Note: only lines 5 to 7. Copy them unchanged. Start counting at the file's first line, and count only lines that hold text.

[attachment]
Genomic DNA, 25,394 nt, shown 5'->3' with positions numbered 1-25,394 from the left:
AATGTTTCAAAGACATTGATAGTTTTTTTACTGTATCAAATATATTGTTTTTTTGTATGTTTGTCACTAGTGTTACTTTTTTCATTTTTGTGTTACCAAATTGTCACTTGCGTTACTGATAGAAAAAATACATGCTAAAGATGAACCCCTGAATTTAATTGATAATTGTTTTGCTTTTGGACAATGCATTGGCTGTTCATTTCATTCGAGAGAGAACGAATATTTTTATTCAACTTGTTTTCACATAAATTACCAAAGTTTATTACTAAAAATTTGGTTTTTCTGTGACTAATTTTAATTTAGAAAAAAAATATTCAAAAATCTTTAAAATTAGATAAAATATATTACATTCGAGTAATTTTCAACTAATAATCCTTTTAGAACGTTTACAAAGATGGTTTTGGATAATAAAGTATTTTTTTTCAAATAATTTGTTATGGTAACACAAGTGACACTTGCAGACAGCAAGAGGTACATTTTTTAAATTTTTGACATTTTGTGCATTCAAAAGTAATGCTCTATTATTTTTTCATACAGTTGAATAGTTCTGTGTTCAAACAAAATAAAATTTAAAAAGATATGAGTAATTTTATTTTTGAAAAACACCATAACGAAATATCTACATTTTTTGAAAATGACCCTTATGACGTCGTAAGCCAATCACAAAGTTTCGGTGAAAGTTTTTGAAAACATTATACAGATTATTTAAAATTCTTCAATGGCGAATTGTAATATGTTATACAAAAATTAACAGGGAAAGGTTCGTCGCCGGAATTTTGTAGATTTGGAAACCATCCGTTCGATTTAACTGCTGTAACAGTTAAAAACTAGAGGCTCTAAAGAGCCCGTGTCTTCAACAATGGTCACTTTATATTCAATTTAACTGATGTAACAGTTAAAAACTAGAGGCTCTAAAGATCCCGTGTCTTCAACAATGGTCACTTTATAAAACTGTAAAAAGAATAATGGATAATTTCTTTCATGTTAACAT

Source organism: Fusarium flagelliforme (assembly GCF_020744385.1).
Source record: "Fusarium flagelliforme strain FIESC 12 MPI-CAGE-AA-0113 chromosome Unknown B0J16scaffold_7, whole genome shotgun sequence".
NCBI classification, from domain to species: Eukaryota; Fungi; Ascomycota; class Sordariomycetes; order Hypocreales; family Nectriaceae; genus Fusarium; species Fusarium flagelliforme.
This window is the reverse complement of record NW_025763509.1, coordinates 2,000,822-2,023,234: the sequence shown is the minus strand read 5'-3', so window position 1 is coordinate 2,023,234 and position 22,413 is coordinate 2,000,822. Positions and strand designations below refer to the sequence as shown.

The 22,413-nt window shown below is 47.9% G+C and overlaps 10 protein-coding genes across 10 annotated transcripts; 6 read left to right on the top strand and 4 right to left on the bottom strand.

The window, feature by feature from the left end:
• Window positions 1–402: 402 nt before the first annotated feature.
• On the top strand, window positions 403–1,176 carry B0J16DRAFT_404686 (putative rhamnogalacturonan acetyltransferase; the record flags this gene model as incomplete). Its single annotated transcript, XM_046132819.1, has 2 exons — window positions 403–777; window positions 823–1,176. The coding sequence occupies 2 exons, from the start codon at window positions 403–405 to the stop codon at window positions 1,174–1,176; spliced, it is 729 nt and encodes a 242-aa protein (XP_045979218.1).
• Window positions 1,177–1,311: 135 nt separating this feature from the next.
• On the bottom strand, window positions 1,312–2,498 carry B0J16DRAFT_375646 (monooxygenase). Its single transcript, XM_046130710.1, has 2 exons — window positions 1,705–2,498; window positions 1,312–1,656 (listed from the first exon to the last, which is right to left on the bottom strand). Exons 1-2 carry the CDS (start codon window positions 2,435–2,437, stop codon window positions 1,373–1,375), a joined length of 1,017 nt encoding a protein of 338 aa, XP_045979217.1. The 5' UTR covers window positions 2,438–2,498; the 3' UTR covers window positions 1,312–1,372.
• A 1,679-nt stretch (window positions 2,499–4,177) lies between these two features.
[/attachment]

NCBI classification, from domain to species: Eukaryota; Fungi; Ascomycota; class Sordariomycetes; order Hypocreales; family Nectriaceae; genus Fusarium; species Fusarium flagelliforme.
This window is the reverse complement of record NW_025763509.1, coordinates 2,000,822-2,023,234: the sequence shown is the minus strand read 5'-3', so window position 1 is coordinate 2,023,234 and position 22,413 is coordinate 2,000,822. Positions and strand designations below refer to the sequence as shown.

The 22,413-nt window shown below is 47.9% G+C and overlaps 10 protein-coding genes across 10 annotated transcripts; 6 read left to right on the top strand and 4 right to left on the bottom strand.